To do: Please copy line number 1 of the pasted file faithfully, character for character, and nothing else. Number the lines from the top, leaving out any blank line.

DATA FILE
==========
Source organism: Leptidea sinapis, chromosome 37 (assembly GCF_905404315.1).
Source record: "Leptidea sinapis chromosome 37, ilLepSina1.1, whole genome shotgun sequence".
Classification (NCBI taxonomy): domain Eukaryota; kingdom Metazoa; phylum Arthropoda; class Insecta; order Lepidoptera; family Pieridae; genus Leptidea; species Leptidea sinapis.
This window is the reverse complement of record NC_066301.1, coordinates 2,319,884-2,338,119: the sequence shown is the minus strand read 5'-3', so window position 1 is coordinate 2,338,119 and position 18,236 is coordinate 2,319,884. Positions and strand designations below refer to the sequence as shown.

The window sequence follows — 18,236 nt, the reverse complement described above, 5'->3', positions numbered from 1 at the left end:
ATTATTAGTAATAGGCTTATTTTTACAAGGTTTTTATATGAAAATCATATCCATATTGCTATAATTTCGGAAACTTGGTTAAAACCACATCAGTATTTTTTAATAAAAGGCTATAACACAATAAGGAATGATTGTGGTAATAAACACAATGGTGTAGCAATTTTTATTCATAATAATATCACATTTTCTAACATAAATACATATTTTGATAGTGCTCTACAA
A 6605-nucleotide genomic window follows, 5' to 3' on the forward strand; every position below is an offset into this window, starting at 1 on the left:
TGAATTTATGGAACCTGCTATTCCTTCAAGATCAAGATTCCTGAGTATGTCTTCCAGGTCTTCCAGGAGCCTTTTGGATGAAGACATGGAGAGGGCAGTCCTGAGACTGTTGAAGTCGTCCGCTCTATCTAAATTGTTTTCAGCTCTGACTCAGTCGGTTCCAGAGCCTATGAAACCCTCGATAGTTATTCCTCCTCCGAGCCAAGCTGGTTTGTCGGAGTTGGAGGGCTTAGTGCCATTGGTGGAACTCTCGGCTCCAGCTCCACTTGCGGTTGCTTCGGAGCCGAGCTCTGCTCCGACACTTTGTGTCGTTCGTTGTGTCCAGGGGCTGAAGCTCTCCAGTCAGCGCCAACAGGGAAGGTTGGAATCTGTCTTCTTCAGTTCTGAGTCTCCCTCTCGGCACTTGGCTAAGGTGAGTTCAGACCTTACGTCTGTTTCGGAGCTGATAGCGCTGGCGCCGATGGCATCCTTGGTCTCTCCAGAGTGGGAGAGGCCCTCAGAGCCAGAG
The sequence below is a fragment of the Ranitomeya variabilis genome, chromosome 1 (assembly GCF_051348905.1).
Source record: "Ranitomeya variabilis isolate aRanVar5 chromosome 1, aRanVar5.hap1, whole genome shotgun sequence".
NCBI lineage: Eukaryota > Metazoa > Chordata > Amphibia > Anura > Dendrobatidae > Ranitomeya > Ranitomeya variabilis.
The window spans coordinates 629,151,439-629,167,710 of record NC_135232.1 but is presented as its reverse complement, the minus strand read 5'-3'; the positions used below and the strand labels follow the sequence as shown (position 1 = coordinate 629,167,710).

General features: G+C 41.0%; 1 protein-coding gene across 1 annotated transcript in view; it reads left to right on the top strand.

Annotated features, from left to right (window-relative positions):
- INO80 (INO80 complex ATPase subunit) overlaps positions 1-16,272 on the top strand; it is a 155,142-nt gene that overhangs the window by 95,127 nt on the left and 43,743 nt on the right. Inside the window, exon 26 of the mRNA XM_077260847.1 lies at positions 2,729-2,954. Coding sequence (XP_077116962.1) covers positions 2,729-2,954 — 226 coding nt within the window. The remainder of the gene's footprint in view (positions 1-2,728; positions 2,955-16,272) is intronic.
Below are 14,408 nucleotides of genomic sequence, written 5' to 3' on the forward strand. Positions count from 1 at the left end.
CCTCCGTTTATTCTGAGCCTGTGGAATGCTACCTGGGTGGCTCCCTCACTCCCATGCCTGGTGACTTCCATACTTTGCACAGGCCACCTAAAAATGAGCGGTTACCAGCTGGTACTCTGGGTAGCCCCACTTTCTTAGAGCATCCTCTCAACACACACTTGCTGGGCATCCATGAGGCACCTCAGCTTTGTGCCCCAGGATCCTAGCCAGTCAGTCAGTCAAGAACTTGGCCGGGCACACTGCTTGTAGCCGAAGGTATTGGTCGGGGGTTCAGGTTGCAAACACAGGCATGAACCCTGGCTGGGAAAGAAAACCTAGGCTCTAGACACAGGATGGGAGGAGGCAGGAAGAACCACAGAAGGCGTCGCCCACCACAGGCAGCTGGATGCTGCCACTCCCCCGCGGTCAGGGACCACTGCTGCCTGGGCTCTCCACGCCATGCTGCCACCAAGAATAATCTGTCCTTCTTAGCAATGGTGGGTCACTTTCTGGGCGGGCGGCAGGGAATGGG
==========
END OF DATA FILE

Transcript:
Source organism: Leptidea sinapis, chromosome 37 (assembly GCF_905404315.1).